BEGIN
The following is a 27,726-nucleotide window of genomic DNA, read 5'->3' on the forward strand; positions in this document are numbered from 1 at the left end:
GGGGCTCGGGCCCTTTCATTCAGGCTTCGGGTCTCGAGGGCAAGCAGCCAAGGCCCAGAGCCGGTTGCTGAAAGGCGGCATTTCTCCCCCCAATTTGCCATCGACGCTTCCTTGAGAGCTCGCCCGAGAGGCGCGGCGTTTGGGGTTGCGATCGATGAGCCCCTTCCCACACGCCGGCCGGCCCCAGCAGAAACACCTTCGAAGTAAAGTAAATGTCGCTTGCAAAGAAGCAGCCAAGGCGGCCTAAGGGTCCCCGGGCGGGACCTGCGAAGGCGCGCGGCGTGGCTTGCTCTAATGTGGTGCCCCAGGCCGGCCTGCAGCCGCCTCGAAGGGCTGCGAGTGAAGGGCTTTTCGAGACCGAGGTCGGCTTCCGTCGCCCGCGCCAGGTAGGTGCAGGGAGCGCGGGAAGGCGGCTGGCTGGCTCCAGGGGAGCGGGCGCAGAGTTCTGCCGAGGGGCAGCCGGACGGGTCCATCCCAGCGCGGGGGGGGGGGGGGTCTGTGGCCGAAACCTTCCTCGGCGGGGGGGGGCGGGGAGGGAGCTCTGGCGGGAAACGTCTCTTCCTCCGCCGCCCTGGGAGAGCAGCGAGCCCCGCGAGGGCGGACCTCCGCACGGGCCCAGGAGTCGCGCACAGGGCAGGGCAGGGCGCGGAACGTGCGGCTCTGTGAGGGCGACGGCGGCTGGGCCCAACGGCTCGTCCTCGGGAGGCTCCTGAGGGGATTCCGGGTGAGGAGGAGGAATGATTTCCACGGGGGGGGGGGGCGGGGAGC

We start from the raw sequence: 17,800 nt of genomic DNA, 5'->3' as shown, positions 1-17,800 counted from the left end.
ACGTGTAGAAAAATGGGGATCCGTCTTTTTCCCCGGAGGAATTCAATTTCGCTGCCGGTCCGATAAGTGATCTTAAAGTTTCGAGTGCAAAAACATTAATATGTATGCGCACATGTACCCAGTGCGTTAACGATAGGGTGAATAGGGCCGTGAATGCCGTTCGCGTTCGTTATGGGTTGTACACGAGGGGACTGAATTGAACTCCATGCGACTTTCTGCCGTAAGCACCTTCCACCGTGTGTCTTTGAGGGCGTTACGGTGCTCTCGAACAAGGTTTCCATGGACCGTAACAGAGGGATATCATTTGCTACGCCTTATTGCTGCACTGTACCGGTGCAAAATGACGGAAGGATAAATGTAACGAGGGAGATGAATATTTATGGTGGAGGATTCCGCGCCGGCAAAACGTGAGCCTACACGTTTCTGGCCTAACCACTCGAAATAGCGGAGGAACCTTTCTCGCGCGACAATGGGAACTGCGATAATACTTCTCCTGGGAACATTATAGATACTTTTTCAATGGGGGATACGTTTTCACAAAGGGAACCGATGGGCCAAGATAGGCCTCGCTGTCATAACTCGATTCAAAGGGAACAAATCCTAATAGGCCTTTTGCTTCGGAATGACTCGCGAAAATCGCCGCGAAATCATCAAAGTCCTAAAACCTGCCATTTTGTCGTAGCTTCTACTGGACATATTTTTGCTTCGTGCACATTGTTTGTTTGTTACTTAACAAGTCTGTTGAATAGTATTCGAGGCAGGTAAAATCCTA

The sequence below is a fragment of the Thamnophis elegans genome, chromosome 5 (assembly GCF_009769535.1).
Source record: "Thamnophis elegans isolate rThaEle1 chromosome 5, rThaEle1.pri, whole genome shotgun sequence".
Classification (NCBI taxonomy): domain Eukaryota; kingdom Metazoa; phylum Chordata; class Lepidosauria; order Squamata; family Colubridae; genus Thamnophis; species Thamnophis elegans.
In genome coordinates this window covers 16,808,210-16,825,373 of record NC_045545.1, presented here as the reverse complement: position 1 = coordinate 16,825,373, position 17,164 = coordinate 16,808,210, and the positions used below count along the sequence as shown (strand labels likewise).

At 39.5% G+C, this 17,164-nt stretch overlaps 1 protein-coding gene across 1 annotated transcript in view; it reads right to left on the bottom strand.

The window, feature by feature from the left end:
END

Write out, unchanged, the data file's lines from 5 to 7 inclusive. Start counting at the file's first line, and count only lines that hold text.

The sequence below is a fragment of the Thamnophis elegans genome, chromosome 5 (assembly GCF_009769535.1).
Source record: "Thamnophis elegans isolate rThaEle1 chromosome 5, rThaEle1.pri, whole genome shotgun sequence".
Classification (NCBI taxonomy): domain Eukaryota; kingdom Metazoa; phylum Chordata; class Lepidosauria; order Squamata; family Colubridae; genus Thamnophis; species Thamnophis elegans.